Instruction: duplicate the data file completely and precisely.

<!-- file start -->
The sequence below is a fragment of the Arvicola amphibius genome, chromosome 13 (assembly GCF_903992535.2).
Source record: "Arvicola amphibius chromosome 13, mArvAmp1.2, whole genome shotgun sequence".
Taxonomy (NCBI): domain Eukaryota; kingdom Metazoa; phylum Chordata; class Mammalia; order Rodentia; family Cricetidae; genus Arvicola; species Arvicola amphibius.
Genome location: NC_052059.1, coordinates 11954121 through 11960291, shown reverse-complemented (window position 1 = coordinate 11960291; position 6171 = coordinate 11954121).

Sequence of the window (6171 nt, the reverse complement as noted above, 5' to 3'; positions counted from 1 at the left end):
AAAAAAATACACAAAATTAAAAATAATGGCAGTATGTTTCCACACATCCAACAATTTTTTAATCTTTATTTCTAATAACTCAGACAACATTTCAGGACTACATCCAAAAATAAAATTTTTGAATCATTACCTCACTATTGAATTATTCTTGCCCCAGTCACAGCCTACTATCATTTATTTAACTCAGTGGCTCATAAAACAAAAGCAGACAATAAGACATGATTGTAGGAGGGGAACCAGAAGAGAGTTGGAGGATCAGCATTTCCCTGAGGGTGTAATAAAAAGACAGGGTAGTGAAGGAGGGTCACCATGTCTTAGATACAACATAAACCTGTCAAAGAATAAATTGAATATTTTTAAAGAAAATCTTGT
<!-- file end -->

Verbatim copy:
The sequence below is a fragment of the Arvicola amphibius genome, chromosome 13 (assembly GCF_903992535.2).
Source record: "Arvicola amphibius chromosome 13, mArvAmp1.2, whole genome shotgun sequence".
Taxonomy (NCBI): domain Eukaryota; kingdom Metazoa; phylum Chordata; class Mammalia; order Rodentia; family Cricetidae; genus Arvicola; species Arvicola amphibius.
Genome location: NC_052059.1, coordinates 11954121 through 11960291, shown reverse-complemented (window position 1 = coordinate 11960291; position 6171 = coordinate 11954121).

Sequence of the window (6171 nt, the reverse complement as noted above, 5' to 3'; positions counted from 1 at the left end):
AAAAAAATACACAAAATTAAAAATAATGGCAGTATGTTTCCACACATCCAACAATTTTTTAATCTTTATTTCTAATAACTCAGACAACATTTCAGGACTACATCCAAAAATAAAATTTTTGAATCATTACCTCACTATTGAATTATTCTTGCCCCAGTCACAGCCTACTATCATTTATTTAACTCAGTGGCTCATAAAACAAAAGCAGACAATAAGACATGATTGTAGGAGGGGAACCAGAAGAGAGTTGGAGGATCAGCATTTCCCTGAGGGTGTAATAAAAAGACAGGGTAGTGAAGGAGGGTCACCATGTCTTAGATACAACATAAACCTGTCAAAGAATAAATTGAATATTTTTAAAGAAAATCTTGT